Monday, April 11, 2011
A few years ago the trend was organic. Everything from dog bones to shampoo to cookies sold at CostCo was certified organic. The term organic became so widespread, in fact, that it started to mean nothing. So what’s the trend in the food industry now? Slow. Slow food – the notion of understanding (and caring about) where your food comes from and the process by which it is made – has unfortunately become another concept taken over and used by the food industry to increase sales. The most recent Starbucks commercial, for example, traces the lifespan of a coffee bean. We watch as it passes through the farmers’ hands, making its inevitable journey to becoming a frappucino. In a similar vein, the smart guys at Tropicana recently decided to change their bottle from its usual bright orange plastic to a more transparent one, “so you can see that it’s real.” Meanwhile Olive Garden swears up and down that they send their chefs to Italy to learn from the artisan, authentic chefs in the small, rural villages. The allegedly persuasive idea here is transparency, knowing the real from the fake, seeing the source. It’s why we go to the farmers market. It’s why the Ferry Building in San Francisco is such a special place. And it’s being used as a marketing ploy – and this is where grocery shopping starts to get tricky.
So here you go – a list of a few “fast foods” parading as “slow foods”…Could one (or more) be to blame for your tight pants?
Protein Shake: Unless you made your protein shake yourself with coconut milk, a high-quality protein powder (optional), almond butter and seasonal, organic berries, your shake is definitely not going to bring all the boys to the yard. And if it’s like any of the shakes I saw on the menu at the Bay Club the other day, it’s full of sugar, juices that most likely contain high-fructose corn syrup, protein powders made of soy (aka estrogen), non-organic, cheap and hard to digest dairy products and whatever fruit they could get in bulk that day. So although a protein shake might seem like a healthy meal replacement, most protein shakes are the equivalent of drinking a big glass of sugar. If you’re going to drink your calories, make sure the foods you use are high-quality, high in healthy fats and as low-glycemic as possible.
Health Food Bar: Oh the elusive health food bar. Overly-sweetened, made with cheap ingredients (many of which you simply can’t pronounce) and for the most part, not a healthy snack. Think Thin, for example, a very popular gluten-free bar, contains soy, whey protein, table salt, soya lecithin and even chocolate liquor. In other words, the last thing you should reach for when you’re hungry and in need of a healthy snack. If you’re in a pinch and need a bar, try a CocaChia bar (made with chia seeds, raw chocolate and coconut) or the Coconut LaraBar (the least sweet of the LaraBars in my opinion). But really, the less bars, the better.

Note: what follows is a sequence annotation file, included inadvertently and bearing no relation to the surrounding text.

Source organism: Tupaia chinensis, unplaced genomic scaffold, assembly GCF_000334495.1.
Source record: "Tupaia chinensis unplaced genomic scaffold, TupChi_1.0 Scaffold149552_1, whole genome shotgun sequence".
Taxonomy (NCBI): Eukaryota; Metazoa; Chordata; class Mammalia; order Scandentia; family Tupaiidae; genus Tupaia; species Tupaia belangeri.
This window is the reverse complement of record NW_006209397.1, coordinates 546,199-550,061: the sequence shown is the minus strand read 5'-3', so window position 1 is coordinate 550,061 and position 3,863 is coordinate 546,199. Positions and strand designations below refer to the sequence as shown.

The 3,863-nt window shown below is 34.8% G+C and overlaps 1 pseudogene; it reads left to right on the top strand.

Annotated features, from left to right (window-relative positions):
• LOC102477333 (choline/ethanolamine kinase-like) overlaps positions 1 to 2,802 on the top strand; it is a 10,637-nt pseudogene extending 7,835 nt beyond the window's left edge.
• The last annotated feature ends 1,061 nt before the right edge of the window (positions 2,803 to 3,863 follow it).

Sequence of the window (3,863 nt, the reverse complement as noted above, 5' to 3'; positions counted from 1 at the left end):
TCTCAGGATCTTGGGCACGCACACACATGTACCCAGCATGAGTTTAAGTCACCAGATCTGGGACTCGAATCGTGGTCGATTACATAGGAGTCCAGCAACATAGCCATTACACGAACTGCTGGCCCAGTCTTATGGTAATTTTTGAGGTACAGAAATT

Flavored Water: Hint waters, Gatorades, even some coconut water/juice blends – all junk foods parading as health foods. In fact, a bottle of Gatorade contains upwards of 50 grams of sugar – not what you want when you’re working out and trying to lean down! And for those of you who just like to add some flavor to your water, stay away from water flavoring products, such as the new MiO liquid water enhancer from Kraft. While it’s designed for consumers who want to add a little life and personality into their water, it sadly adds only sugar, artificial colors and various other toxic non-foods. The only thing you are designed to drink is water. Clear, clean water.
Baked (or popped) Chips: A potato is a very high-glycemic food that causes your insulin levels to sky-rocket, leading to increased body fat, overeating and bloating. Pop Chips for example, the current leaders in the “we’re healthy” chip campaign, have whey (a milk byproduct), vegetable oils (highly inflammatory) and “natural flavors” (which can mean anything from MSG to high fructose corn syrup) on their ingredient list. In other words, stay away. If you’re craving a crunch, try Mary’s Gone Crackers or apple slices. Regardless of what the food industry wants you to believe, chips - even when unfried - are not a healthy snack.
So remember, if it wasn’t here 10,000 years ago, required a focus group and/or has ingredients that you can’t pronounce on the label (or even if it needs a label), the chances are pretty high that it’s full of sugar, overly-processed and essentially, junk. As Paul Chek says, "If you eat anything that's less alive than you are, to the degree that it's less alive than you, you have to spend your own life force turning it into human tissue. The longer anything lasts on the shelf, the more dead it is. Remember, you're turning over 2 million blood cells per second....what did you make them out of? Doughnuts? Coca-cola?” Not me. So here’s to making smart food choices, supporting real slow foods, shopping at your local farmers markets and questioning the herd.